This past week, Lifetime televised a docuseries titled “Surviving R. Kelly.” The six-part series chronicled many of the relationships that singer R. Kelly has allegedly maintained with women, some were minors at the time of the relationship. The series was gripping and quite literal in its depiction of Kelly as a manipulating and menacing threat to women, specifically touching on his alleged involvement with minors.
Lifetime received more viewers for the series than they have had for any show or series in the past two years. Figures put viewership at around 2.3 million. Surviving also set records on social media, bringing in more than 743K interactions over Facebook, Instagram and Twitter, making it the largest social premiere for any series or movie in the network’s history.
The amount of attention given this series and its lurid details has been matched only by the amount of vitriol spewed via tweets and comments between men and women on both sides of the discussion. Toxic masculinity, victim-shaming, gaslighting, terminology built out of the social media age, used as keystroke weapons set upon anyone who says anything other than what the other side believes. Tolerance is tolerant until you become tolerant to an issue that tolerance doesn’t agree with, or so it seems.
Most of the things that I’ve read via social media are coming from people who do not know R. Kelly or any of the girls or women that are accusing him. This series has caused a lot of arguments and has triggered a lot of memories, because in all honesty, many of us have either dealt with or know someone who has dealt with sexual abuse. This story, and the circumstances abound, aren’t germane to R. Kelly. Sexual abuse and molestation are an American problem, a human problem, a problem that permeates communities across the world.
However, there is a fine line between being informative and being exploitative, and I feel that Lifetime crossed that line.
What gains can be made of producing and airing a docuseries about a superstar’s sexual deviancy? Did the public need to be made aware of every lucid detail? Is it imperative that we see the faces of the victims, or revisit the sick DVD of him and the 14-year-old girl? Why is it that the people involved with bringing this to you feel like it’s so important for you to ingest it?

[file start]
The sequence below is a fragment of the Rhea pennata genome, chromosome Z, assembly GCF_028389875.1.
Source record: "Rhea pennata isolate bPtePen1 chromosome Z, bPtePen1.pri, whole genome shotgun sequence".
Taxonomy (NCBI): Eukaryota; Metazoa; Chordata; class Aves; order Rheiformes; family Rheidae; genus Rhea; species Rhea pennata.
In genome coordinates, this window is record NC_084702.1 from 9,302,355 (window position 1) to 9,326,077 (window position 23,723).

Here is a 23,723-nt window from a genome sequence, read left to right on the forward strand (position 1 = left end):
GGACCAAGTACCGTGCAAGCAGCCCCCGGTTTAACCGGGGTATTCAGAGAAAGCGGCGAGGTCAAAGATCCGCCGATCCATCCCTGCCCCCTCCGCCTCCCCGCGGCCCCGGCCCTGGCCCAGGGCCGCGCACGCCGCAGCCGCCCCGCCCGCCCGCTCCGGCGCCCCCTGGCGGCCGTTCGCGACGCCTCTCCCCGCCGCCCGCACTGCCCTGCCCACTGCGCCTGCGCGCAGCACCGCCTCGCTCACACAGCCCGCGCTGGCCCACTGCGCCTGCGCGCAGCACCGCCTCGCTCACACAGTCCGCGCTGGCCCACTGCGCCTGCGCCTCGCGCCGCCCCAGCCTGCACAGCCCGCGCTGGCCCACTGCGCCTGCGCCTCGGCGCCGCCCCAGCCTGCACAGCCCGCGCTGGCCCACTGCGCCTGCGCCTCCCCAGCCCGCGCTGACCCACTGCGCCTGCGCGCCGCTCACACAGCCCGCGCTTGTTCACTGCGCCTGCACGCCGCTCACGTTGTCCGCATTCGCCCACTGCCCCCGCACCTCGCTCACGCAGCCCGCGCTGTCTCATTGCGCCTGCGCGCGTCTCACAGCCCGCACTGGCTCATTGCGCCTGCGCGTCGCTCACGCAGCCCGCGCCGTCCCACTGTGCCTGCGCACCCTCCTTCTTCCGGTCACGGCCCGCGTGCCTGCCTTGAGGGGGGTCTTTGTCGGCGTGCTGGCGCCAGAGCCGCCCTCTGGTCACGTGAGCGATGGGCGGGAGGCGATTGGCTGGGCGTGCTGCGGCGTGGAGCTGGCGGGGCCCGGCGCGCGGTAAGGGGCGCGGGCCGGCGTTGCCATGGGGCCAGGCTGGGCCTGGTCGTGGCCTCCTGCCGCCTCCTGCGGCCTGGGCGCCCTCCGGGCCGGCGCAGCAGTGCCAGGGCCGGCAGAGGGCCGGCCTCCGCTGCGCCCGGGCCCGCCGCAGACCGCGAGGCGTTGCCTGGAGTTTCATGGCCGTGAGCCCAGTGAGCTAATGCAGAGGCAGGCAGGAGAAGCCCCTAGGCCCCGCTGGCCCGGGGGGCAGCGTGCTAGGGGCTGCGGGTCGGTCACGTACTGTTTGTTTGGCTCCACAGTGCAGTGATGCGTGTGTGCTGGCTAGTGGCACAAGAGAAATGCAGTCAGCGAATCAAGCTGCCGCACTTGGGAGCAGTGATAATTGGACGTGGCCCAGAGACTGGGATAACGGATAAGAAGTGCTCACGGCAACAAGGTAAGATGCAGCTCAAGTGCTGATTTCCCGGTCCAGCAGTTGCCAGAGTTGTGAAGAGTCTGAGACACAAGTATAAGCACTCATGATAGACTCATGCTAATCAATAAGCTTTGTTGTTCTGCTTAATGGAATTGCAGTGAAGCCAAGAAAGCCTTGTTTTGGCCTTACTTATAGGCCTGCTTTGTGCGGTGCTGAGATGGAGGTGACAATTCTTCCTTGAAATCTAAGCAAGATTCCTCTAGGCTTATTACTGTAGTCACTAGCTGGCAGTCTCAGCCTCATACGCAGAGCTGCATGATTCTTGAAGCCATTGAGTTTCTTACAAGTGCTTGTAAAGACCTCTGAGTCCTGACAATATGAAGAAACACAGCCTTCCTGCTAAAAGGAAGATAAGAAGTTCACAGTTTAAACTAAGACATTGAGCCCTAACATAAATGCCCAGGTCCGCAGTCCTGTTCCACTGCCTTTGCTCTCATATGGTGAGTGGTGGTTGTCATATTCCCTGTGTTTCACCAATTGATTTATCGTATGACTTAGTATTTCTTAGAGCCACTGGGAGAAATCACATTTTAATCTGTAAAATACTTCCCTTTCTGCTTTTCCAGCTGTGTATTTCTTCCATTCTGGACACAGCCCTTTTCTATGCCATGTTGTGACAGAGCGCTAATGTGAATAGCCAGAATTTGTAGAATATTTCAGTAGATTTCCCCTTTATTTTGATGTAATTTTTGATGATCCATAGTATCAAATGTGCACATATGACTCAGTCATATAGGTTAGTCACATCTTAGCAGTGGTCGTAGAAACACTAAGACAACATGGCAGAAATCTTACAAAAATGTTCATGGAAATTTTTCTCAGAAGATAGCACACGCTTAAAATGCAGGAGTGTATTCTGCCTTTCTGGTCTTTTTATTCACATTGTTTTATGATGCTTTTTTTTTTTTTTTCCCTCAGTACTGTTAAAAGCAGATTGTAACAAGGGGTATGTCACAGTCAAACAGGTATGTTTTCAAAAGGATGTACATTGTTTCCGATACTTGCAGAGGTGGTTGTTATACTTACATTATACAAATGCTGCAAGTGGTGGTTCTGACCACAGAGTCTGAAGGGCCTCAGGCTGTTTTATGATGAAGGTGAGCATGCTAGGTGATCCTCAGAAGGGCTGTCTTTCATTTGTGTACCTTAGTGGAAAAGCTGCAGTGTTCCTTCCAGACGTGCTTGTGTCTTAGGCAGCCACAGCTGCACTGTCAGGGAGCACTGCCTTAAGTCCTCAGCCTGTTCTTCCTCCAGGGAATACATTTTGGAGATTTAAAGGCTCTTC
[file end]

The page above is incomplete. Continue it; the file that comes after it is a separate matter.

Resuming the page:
Because it can make them a whole lot of money.
The consumption of this trash did little or nothing to fix or repair the damage that sexual abuse has caused people. If anything, it only worked to agitate old feelings and to enrage those who haven’t yet come to grips with their truths and the things that has happened to them. The series did excellent ratings-wise, meaning that Lifetime secured a big bag, and in turn, so did the producers and the folks involved in the creation of this. Even R. Kelly profited from this series. Streaming of his music had a 16% bump on Spotify. The advertisers are happy, the network is happy, the production company is happy; the only folk left in a mess are us, the consumers. Pay no mind at all to the celebrities feigning shock and disgust. They knew about R. Kelly and who he was way before you did, they are just providing lip service so that they can be viewed on the side of right.
- Kelly is a sick man or not. Unless you know him personally, who he is shouldn’t matter much. Who he is, is certainly not a referendum on who you are, right? We live in an era of noise. Entertainment has become noisy. The Internet has become noisy. And the people that profit from the noise want you to believe in it, they want you to believe the noise. I don’t believe the noise. I learned some time ago to find the peace and the focus necessary to be accurate and productive, even as the chaos surrounds us. When the system tries to sell you chaos, create and hold your boundaries.
A friend once told me, if you want to know a man, figure out where his boundaries lie.